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PLoS One. 2011;6(10):e26379. doi: 10.1371/journal.pone.0026379. Epub 2011 Oct 14.

Connexin43 modulates cell polarity and directional cell migration by regulating microtubule dynamics.

Author information

1
Department of Developmental Biology, University of Pittsburgh School of Medicine, Pittsburgh, Pennsylvania, United States of America.

Abstract

Knockout mice deficient in the gap junction gene connexin43 exhibit developmental anomalies associated with abnormal neural crest, primordial germ cell, and proepicardial cell migration. These migration defects are due to a loss of directional cell movement, and are associated with abnormal actin stress fiber organization and a loss of polarized cell morphology. To elucidate the mechanism by which Cx43 regulates cell polarity, we used a wound closure assays with mouse embryonic fibroblasts (MEFs) to examine polarized cell morphology and directional cell movement. Studies using embryonic fibroblasts from Cx43 knockout (Cx43KO) mice showed Cx43 deficiency caused cell polarity defects as characterized by a failure of the Golgi apparatus and the microtubule organizing center to reorient with the direction of wound closure. Actin stress fibers at the wound edge also failed to appropriately align, and stabilized microtubule (Glu-tubulin) levels were markedly reduced. Forced expression of Cx43 with deletion of its tubulin-binding domain (Cx43dT) in both wildtype MEFs and neural crest cell explants recapitulated the cell migration defects seen in Cx43KO cells. However, forced expression of Cx43 with point mutation causing gap junction channel closure had no effect on cell motility. TIRF imaging revealed increased microtubule instability in Cx43KO cells, and microtubule targeting of membrane localized Cx43 was reduced with expression of Cx43dT construct in wildtype cells. Together, these findings suggest the essential role of Cx43 gap junctions in development is mediated by regulation of the tubulin cytoskeleton and cell polarity by Cx43 via a nonchannel function.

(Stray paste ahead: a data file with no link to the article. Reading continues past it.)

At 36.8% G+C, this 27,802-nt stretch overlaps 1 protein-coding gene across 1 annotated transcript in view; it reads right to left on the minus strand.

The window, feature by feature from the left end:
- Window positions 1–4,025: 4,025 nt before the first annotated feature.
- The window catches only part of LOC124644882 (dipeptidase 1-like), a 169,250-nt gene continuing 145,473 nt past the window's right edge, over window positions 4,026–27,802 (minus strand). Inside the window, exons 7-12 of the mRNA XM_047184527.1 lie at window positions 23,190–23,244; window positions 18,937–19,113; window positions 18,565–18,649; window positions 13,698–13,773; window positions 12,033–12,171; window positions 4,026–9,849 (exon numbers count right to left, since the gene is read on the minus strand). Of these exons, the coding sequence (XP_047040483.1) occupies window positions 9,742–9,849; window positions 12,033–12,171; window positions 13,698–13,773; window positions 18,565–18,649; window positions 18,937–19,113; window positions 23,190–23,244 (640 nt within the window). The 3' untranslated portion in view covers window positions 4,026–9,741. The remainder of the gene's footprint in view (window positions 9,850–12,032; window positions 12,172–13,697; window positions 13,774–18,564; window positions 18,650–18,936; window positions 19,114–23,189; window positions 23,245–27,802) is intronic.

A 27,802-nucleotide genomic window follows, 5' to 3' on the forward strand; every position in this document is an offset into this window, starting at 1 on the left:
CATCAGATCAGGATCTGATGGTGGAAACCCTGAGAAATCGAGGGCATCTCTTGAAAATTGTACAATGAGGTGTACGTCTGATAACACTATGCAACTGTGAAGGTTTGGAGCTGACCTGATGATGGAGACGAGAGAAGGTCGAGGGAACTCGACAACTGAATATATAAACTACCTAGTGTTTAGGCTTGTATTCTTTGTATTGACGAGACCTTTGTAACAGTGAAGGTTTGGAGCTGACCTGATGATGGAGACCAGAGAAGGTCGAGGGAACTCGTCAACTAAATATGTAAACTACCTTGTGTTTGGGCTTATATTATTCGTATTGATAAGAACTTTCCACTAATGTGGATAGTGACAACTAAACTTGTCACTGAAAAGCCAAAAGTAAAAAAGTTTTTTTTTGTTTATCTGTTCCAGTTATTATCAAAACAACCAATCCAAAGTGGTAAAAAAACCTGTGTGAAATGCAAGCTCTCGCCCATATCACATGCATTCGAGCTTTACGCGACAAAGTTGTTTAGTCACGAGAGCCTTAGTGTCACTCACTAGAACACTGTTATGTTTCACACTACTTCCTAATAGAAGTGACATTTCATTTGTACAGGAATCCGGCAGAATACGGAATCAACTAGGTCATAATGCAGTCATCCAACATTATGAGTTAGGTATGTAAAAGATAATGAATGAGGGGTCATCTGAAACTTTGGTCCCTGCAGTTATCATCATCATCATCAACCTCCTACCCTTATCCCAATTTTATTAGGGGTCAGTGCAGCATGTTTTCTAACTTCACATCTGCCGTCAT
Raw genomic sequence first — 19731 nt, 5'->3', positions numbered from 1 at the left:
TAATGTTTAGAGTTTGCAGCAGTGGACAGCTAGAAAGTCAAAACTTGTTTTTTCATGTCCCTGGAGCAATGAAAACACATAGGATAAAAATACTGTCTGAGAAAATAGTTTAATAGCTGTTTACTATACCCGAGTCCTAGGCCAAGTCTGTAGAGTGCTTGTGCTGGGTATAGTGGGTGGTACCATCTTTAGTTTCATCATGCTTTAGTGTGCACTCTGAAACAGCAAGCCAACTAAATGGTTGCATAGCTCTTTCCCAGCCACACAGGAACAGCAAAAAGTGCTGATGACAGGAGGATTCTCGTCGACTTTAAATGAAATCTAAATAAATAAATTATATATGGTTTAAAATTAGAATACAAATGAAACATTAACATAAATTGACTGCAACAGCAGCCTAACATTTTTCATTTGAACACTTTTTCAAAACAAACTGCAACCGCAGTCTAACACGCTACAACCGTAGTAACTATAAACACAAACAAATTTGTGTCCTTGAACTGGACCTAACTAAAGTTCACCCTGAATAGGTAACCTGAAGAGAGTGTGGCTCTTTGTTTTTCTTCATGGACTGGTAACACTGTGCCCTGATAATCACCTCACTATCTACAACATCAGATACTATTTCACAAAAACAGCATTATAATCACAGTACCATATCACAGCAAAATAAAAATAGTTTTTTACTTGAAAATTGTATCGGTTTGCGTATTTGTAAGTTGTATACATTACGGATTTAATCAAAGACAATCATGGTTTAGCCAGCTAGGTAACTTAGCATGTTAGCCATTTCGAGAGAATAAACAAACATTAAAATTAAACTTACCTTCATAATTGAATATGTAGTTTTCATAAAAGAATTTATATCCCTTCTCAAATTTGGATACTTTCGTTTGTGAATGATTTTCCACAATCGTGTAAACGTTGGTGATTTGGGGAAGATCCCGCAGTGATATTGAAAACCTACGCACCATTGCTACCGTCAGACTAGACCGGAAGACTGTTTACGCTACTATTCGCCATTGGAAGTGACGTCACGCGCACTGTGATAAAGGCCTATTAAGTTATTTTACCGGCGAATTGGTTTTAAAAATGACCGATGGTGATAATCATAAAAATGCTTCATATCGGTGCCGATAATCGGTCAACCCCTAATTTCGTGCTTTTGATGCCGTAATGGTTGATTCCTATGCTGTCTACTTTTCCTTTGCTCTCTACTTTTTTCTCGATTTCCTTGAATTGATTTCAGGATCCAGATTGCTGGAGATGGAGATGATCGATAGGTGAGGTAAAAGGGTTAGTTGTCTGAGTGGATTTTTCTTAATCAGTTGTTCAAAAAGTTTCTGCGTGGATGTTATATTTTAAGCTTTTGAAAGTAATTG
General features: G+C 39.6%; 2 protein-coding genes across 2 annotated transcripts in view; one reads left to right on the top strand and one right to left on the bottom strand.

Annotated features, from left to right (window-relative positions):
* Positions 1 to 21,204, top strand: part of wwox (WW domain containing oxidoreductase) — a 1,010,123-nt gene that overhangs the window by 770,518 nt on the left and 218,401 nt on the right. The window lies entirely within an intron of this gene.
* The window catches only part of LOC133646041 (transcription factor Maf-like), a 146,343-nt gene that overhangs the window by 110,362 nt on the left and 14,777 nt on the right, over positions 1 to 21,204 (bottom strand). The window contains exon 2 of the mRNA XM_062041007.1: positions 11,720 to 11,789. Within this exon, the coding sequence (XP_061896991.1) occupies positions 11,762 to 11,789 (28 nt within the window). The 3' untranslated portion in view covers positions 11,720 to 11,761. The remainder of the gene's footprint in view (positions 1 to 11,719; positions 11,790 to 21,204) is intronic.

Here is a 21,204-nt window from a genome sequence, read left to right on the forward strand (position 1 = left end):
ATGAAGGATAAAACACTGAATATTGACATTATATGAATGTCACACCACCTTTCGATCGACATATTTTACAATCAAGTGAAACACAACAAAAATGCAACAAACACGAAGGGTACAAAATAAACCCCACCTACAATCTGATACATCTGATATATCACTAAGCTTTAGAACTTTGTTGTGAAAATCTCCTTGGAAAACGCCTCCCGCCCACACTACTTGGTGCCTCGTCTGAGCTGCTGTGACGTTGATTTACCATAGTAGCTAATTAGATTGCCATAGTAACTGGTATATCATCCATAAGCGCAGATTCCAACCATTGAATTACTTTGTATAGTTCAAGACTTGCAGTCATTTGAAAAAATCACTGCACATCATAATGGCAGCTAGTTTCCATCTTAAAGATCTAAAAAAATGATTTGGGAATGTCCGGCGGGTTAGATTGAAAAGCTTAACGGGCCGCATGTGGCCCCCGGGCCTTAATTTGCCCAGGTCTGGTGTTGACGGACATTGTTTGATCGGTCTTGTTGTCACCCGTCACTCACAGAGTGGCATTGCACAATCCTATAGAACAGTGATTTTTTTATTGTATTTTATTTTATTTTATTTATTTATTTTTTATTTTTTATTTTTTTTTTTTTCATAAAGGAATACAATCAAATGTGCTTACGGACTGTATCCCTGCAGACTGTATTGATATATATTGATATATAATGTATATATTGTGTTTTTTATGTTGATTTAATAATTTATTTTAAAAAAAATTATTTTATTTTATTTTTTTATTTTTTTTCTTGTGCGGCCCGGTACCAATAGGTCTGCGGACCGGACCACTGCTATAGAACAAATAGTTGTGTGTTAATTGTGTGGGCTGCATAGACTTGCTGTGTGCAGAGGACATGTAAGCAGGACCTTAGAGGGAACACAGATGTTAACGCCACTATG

PMID:
22022608
PMCID:
PMC3194834
DOI:
10.1371/journal.pone.0026379
[Indexed for MEDLINE]
Free PMC Article

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